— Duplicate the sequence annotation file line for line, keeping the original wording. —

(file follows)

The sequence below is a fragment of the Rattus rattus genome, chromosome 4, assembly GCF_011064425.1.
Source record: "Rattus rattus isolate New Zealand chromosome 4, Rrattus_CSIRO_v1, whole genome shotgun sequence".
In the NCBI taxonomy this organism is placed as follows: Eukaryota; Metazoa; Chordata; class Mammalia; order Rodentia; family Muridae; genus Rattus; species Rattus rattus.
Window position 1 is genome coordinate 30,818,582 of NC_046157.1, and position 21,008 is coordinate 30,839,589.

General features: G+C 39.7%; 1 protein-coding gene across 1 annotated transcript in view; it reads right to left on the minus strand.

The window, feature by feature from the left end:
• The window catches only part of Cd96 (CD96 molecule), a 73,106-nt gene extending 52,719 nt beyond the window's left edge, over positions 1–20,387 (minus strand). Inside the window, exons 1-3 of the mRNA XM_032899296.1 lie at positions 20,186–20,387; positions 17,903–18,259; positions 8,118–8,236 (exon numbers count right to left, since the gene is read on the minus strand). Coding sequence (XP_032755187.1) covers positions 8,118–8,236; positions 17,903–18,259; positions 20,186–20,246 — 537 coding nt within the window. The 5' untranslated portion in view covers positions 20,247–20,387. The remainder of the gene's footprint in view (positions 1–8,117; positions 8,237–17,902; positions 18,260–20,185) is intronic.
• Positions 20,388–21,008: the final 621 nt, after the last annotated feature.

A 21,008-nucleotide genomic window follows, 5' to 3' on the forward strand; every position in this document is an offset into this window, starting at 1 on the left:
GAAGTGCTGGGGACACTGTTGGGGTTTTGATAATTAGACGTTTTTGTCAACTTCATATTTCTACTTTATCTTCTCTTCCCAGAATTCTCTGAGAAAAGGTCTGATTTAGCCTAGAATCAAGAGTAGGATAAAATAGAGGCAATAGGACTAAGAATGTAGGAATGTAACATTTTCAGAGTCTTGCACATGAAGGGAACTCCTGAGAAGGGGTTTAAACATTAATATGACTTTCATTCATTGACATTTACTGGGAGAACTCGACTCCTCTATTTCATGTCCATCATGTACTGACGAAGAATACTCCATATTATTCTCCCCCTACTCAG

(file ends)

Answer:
The sequence below is a fragment of the Rattus rattus genome, chromosome 4, assembly GCF_011064425.1.
Source record: "Rattus rattus isolate New Zealand chromosome 4, Rrattus_CSIRO_v1, whole genome shotgun sequence".
In the NCBI taxonomy this organism is placed as follows: Eukaryota; Metazoa; Chordata; class Mammalia; order Rodentia; family Muridae; genus Rattus; species Rattus rattus.
Window position 1 is genome coordinate 30,818,582 of NC_046157.1, and position 21,008 is coordinate 30,839,589.

General features: G+C 39.7%; 1 protein-coding gene across 1 annotated transcript in view; it reads right to left on the minus strand.

The window, feature by feature from the left end:
• The window catches only part of Cd96 (CD96 molecule), a 73,106-nt gene extending 52,719 nt beyond the window's left edge, over positions 1–20,387 (minus strand). Inside the window, exons 1-3 of the mRNA XM_032899296.1 lie at positions 20,186–20,387; positions 17,903–18,259; positions 8,118–8,236 (exon numbers count right to left, since the gene is read on the minus strand). Coding sequence (XP_032755187.1) covers positions 8,118–8,236; positions 17,903–18,259; positions 20,186–20,246 — 537 coding nt within the window. The 5' untranslated portion in view covers positions 20,247–20,387. The remainder of the gene's footprint in view (positions 1–8,117; positions 8,237–17,902; positions 18,260–20,185) is intronic.
• Positions 20,388–21,008: the final 621 nt, after the last annotated feature.

A 21,008-nucleotide genomic window follows, 5' to 3' on the forward strand; every position in this document is an offset into this window, starting at 1 on the left:
GAAGTGCTGGGGACACTGTTGGGGTTTTGATAATTAGACGTTTTTGTCAACTTCATATTTCTACTTTATCTTCTCTTCCCAGAATTCTCTGAGAAAAGGTCTGATTTAGCCTAGAATCAAGAGTAGGATAAAATAGAGGCAATAGGACTAAGAATGTAGGAATGTAACATTTTCAGAGTCTTGCACATGAAGGGAACTCCTGAGAAGGGGTTTAAACATTAATATGACTTTCATTCATTGACATTTACTGGGAGAACTCGACTCCTCTATTTCATGTCCATCATGTACTGACGAAGAATACTCCATATTATTCTCCCCCTACTCAG